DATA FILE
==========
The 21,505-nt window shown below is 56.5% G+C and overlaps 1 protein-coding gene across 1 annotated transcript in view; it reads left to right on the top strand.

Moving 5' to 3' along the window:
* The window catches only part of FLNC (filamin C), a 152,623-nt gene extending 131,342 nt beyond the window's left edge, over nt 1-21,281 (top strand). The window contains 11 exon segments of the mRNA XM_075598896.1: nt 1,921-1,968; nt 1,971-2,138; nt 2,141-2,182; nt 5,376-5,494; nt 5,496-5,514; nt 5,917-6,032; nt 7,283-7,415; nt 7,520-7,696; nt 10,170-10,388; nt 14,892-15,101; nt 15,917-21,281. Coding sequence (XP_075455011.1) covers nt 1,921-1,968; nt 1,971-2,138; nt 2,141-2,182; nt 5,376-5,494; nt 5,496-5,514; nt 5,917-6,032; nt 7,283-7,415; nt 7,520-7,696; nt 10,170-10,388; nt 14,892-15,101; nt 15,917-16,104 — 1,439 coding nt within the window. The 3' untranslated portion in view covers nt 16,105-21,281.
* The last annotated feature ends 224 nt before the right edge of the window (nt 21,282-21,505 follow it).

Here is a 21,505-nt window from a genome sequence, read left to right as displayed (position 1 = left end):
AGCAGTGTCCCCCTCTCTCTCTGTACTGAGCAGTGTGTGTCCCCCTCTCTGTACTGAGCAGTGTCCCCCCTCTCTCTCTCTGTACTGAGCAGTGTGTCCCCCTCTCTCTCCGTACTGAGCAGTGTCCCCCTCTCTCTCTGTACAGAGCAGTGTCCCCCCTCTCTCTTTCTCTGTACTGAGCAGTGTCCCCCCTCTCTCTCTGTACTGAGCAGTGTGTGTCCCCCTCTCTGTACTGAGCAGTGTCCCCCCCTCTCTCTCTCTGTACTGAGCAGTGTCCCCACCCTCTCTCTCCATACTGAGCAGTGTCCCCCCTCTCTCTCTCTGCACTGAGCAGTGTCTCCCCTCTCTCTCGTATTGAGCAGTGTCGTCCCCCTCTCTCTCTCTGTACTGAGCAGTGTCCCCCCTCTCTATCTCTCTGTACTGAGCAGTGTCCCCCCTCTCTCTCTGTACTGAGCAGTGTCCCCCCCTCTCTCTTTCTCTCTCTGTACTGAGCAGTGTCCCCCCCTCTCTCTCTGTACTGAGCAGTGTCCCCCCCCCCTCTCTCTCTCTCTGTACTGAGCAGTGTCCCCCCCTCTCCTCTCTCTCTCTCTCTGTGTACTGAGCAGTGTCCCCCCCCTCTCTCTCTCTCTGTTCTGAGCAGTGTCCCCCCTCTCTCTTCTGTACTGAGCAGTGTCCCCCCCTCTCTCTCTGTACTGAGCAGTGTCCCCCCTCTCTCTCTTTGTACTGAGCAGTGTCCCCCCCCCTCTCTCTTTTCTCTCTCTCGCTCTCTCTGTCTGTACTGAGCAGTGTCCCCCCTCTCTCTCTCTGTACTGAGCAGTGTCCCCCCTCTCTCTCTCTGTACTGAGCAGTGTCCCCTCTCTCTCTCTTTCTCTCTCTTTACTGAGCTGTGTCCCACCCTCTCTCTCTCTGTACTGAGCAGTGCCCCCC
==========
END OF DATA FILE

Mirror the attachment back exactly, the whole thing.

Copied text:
The 21,505-nt window shown below is 56.5% G+C and overlaps 1 protein-coding gene across 1 annotated transcript in view; it reads left to right on the top strand.

Moving 5' to 3' along the window:
* The window catches only part of FLNC (filamin C), a 152,623-nt gene extending 131,342 nt beyond the window's left edge, over nt 1-21,281 (top strand). The window contains 11 exon segments of the mRNA XM_075598896.1: nt 1,921-1,968; nt 1,971-2,138; nt 2,141-2,182; nt 5,376-5,494; nt 5,496-5,514; nt 5,917-6,032; nt 7,283-7,415; nt 7,520-7,696; nt 10,170-10,388; nt 14,892-15,101; nt 15,917-21,281. Coding sequence (XP_075455011.1) covers nt 1,921-1,968; nt 1,971-2,138; nt 2,141-2,182; nt 5,376-5,494; nt 5,496-5,514; nt 5,917-6,032; nt 7,283-7,415; nt 7,520-7,696; nt 10,170-10,388; nt 14,892-15,101; nt 15,917-16,104 — 1,439 coding nt within the window. The 3' untranslated portion in view covers nt 16,105-21,281.
* The last annotated feature ends 224 nt before the right edge of the window (nt 21,282-21,505 follow it).

Here is a 21,505-nt window from a genome sequence, read left to right as displayed (position 1 = left end):
AGCAGTGTCCCCCTCTCTCTCTGTACTGAGCAGTGTGTGTCCCCCTCTCTGTACTGAGCAGTGTCCCCCCTCTCTCTCTCTGTACTGAGCAGTGTGTCCCCCTCTCTCTCCGTACTGAGCAGTGTCCCCCTCTCTCTCTGTACAGAGCAGTGTCCCCCCTCTCTCTTTCTCTGTACTGAGCAGTGTCCCCCCTCTCTCTCTGTACTGAGCAGTGTGTGTCCCCCTCTCTGTACTGAGCAGTGTCCCCCCCTCTCTCTCTCTGTACTGAGCAGTGTCCCCACCCTCTCTCTCCATACTGAGCAGTGTCCCCCCTCTCTCTCTCTGCACTGAGCAGTGTCTCCCCTCTCTCTCGTATTGAGCAGTGTCGTCCCCCTCTCTCTCTCTGTACTGAGCAGTGTCCCCCCTCTCTATCTCTCTGTACTGAGCAGTGTCCCCCCTCTCTCTCTGTACTGAGCAGTGTCCCCCCCTCTCTCTTTCTCTCTCTGTACTGAGCAGTGTCCCCCCCTCTCTCTCTGTACTGAGCAGTGTCCCCCCCCCCTCTCTCTCTCTCTGTACTGAGCAGTGTCCCCCCCTCTCCTCTCTCTCTCTCTCTGTGTACTGAGCAGTGTCCCCCCCCTCTCTCTCTCTCTGTTCTGAGCAGTGTCCCCCCTCTCTCTTCTGTACTGAGCAGTGTCCCCCCCTCTCTCTCTGTACTGAGCAGTGTCCCCCCTCTCTCTCTTTGTACTGAGCAGTGTCCCCCCCCCTCTCTCTTTTCTCTCTCTCGCTCTCTCTGTCTGTACTGAGCAGTGTCCCCCCTCTCTCTCTCTGTACTGAGCAGTGTCCCCCCTCTCTCTCTCTGTACTGAGCAGTGTCCCCTCTCTCTCTCTTTCTCTCTCTTTACTGAGCTGTGTCCCACCCTCTCTCTCTCTGTACTGAGCAGTGCCCCCC